Thoughts from the ScottMadden HR Shared Services Survey

801229v2v1ScottMadden recently released their HR Shared Services Benchmarking Survey, and there is some really interesting data for your review.  You can get the results here or email with the subject line “Survey Results – 15HRSSO_LNK_HRSSO” for a copy.  They do a great job of looking at several elements of Shared Services, and the report summarizes them nicely.  There are a few numbers in the report that I found especially interesting that I’d like to point out.  Feel free to go grab a copy before you read further.  I’ll wait.

OK, is everyone back?  Great.

First, on page five, I was struck by how many organizations have a Shared Services function that is less than a year old.  The benefits and the method of setting up a Shared Services function are well documented, and yet there are companies that are still working on the decision to adopt.  Why are so many companies waiting?  I’d expect it is mostly inertia, as the cost of entry is pretty low.  The biggest obstacle I’ve seen from a cost perspective is in moving people to a central location or hiring a new team, but there is plenty of anecdotal evidence that tells us an HR Helpdesk need not be physically grouped together with the right technology.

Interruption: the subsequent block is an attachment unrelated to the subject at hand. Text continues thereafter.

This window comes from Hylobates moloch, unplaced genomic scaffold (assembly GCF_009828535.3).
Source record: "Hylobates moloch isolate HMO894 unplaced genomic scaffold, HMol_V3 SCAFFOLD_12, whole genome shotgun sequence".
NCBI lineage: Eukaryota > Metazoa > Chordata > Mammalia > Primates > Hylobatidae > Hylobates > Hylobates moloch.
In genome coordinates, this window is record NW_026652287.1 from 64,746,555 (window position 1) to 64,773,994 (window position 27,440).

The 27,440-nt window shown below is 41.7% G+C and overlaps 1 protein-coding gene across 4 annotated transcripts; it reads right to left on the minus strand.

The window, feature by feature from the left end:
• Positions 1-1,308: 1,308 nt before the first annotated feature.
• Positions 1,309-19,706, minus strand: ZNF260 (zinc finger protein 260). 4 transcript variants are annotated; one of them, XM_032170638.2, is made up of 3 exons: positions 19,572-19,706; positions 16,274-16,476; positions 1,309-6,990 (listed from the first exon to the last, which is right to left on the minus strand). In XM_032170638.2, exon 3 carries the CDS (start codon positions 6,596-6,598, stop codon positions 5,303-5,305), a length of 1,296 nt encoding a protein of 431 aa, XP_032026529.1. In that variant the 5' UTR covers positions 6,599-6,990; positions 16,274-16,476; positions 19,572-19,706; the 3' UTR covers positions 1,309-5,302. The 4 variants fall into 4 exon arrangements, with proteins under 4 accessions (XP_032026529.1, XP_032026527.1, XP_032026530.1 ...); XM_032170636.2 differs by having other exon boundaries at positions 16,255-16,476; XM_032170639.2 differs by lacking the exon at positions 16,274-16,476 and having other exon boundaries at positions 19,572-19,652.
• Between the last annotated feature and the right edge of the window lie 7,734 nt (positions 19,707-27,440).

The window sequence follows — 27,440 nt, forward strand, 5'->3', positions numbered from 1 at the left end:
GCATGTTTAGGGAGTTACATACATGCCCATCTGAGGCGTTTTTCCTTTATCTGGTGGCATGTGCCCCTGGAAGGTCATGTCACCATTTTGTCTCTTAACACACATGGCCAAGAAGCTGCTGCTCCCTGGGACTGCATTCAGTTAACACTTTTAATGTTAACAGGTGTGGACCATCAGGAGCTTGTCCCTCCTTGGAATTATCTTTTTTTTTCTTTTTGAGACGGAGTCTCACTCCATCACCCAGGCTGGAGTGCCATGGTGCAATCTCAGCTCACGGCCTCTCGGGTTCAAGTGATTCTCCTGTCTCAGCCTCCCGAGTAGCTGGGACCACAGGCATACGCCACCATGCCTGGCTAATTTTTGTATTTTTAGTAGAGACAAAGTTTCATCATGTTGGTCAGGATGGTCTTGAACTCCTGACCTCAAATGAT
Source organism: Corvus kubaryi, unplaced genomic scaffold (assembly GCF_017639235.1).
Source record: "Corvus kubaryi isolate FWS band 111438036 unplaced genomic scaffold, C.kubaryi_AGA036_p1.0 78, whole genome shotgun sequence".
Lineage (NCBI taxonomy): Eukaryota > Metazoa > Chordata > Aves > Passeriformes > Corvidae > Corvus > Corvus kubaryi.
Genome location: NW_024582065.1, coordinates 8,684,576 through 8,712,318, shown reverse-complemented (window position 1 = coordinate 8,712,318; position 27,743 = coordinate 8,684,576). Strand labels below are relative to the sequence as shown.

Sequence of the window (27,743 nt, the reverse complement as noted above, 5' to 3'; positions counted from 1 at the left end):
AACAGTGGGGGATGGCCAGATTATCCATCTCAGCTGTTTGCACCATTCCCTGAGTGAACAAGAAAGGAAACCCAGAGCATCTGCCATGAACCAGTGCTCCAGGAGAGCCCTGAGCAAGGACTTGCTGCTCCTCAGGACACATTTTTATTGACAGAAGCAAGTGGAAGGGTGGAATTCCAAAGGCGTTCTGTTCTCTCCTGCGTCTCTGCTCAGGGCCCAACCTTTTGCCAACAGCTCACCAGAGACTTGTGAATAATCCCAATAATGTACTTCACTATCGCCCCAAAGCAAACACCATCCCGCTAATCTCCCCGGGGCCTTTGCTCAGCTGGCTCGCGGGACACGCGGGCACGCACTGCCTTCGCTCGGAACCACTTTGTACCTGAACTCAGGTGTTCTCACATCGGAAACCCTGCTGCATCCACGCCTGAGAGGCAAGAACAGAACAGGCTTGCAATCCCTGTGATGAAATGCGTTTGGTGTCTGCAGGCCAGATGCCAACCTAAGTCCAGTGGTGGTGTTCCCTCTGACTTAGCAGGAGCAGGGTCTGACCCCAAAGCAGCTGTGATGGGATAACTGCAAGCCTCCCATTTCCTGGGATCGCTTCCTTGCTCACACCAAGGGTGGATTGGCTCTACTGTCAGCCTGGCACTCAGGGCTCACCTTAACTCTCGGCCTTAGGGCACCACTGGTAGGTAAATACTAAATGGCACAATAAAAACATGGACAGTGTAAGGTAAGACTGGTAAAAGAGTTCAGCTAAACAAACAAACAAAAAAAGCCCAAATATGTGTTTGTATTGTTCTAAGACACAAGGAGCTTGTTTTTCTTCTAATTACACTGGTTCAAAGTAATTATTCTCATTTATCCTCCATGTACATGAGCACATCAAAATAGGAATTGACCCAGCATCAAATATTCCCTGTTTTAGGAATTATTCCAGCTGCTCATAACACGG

Next, page eight.  Look at the difference in speed to answer.  The notes indicate a tiered approach improves speed to answer, which is true for top performers and median.  Bottom performers see no difference.  I suppose this isn’t a surprise, but it does show that teams that struggle to get to calls, perhaps from being understaffed, do so regardless of structure.  Capacity and capabilities are far more important than the decision to tier.  It is worth noting, though, that a tiered approach yields a significant improvement in first call resolution, and nowhere is that more evident that in the bottom quartile.  So maybe that question of structure is important after all.

The final thing that caught my eye is the discussion on productivity on page eleven, specifically call volume for bottom and top quartiles.  On average, bottom quartile performers handle 80 inquiries per month.  That’s less that four per day.  Top quartile sees 475 per month, or right around 22 daily.  It begs the question of what drives such a disparity in capacity.  (The same capacity, I suspect, causing the issues we saw on page eight.)  Is it an investment in the right systems, like self service, knowledge base and case management?  Is it a capacity issue, trying to handle too many employees with too few people?  (The staffing ratios on page ten would indicate otherwise.)  Or something else that we don’t see in the survey?

Knowing these answers would put you in a great position to improve the performance of your own Shared Services team.  Being a survey, of course, there are more questions than answers in the ScottMadden report.  But knowing the right questions is often more important the answers themselves.

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